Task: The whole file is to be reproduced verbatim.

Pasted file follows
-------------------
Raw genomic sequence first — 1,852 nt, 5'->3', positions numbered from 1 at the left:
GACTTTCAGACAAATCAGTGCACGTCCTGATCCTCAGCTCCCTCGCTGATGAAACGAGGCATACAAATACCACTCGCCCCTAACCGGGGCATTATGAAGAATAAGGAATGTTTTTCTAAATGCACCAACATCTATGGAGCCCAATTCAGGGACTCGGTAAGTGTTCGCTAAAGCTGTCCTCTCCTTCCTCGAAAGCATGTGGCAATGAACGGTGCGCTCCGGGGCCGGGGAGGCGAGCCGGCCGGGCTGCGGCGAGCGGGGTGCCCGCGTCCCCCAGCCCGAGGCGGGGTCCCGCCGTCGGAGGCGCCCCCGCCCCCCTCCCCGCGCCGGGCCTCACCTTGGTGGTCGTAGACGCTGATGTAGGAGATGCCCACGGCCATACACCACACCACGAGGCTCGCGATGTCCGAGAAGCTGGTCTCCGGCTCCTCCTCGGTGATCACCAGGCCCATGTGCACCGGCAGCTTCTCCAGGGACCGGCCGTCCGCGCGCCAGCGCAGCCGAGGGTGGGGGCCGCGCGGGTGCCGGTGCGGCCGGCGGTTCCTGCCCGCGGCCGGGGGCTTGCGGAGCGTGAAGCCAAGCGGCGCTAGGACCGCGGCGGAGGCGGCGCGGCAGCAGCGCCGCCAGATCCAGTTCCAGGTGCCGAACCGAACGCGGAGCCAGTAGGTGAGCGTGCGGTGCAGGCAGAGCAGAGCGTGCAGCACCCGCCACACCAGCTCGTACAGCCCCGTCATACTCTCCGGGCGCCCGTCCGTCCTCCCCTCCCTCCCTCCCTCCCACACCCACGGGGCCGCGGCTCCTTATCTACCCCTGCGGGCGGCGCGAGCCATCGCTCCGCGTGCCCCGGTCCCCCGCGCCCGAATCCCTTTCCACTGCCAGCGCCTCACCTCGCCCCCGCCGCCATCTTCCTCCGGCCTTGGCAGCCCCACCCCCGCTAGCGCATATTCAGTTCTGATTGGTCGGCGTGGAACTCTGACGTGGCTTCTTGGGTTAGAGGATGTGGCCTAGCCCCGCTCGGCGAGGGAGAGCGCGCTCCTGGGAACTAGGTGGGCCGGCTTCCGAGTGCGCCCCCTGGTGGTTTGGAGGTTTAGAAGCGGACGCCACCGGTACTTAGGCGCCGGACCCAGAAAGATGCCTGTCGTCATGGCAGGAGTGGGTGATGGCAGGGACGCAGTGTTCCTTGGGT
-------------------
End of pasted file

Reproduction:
Raw genomic sequence first — 1,852 nt, 5'->3', positions numbered from 1 at the left:
GACTTTCAGACAAATCAGTGCACGTCCTGATCCTCAGCTCCCTCGCTGATGAAACGAGGCATACAAATACCACTCGCCCCTAACCGGGGCATTATGAAGAATAAGGAATGTTTTTCTAAATGCACCAACATCTATGGAGCCCAATTCAGGGACTCGGTAAGTGTTCGCTAAAGCTGTCCTCTCCTTCCTCGAAAGCATGTGGCAATGAACGGTGCGCTCCGGGGCCGGGGAGGCGAGCCGGCCGGGCTGCGGCGAGCGGGGTGCCCGCGTCCCCCAGCCCGAGGCGGGGTCCCGCCGTCGGAGGCGCCCCCGCCCCCCTCCCCGCGCCGGGCCTCACCTTGGTGGTCGTAGACGCTGATGTAGGAGATGCCCACGGCCATACACCACACCACGAGGCTCGCGATGTCCGAGAAGCTGGTCTCCGGCTCCTCCTCGGTGATCACCAGGCCCATGTGCACCGGCAGCTTCTCCAGGGACCGGCCGTCCGCGCGCCAGCGCAGCCGAGGGTGGGGGCCGCGCGGGTGCCGGTGCGGCCGGCGGTTCCTGCCCGCGGCCGGGGGCTTGCGGAGCGTGAAGCCAAGCGGCGCTAGGACCGCGGCGGAGGCGGCGCGGCAGCAGCGCCGCCAGATCCAGTTCCAGGTGCCGAACCGAACGCGGAGCCAGTAGGTGAGCGTGCGGTGCAGGCAGAGCAGAGCGTGCAGCACCCGCCACACCAGCTCGTACAGCCCCGTCATACTCTCCGGGCGCCCGTCCGTCCTCCCCTCCCTCCCTCCCTCCCACACCCACGGGGCCGCGGCTCCTTATCTACCCCTGCGGGCGGCGCGAGCCATCGCTCCGCGTGCCCCGGTCCCCCGCGCCCGAATCCCTTTCCACTGCCAGCGCCTCACCTCGCCCCCGCCGCCATCTTCCTCCGGCCTTGGCAGCCCCACCCCCGCTAGCGCATATTCAGTTCTGATTGGTCGGCGTGGAACTCTGACGTGGCTTCTTGGGTTAGAGGATGTGGCCTAGCCCCGCTCGGCGAGGGAGAGCGCGCTCCTGGGAACTAGGTGGGCCGGCTTCCGAGTGCGCCCCCTGGTGGTTTGGAGGTTTAGAAGCGGACGCCACCGGTACTTAGGCGCCGGACCCAGAAAGATGCCTGTCGTCATGGCAGGAGTGGGTGATGGCAGGGACGCAGTGTTCCTTGGGT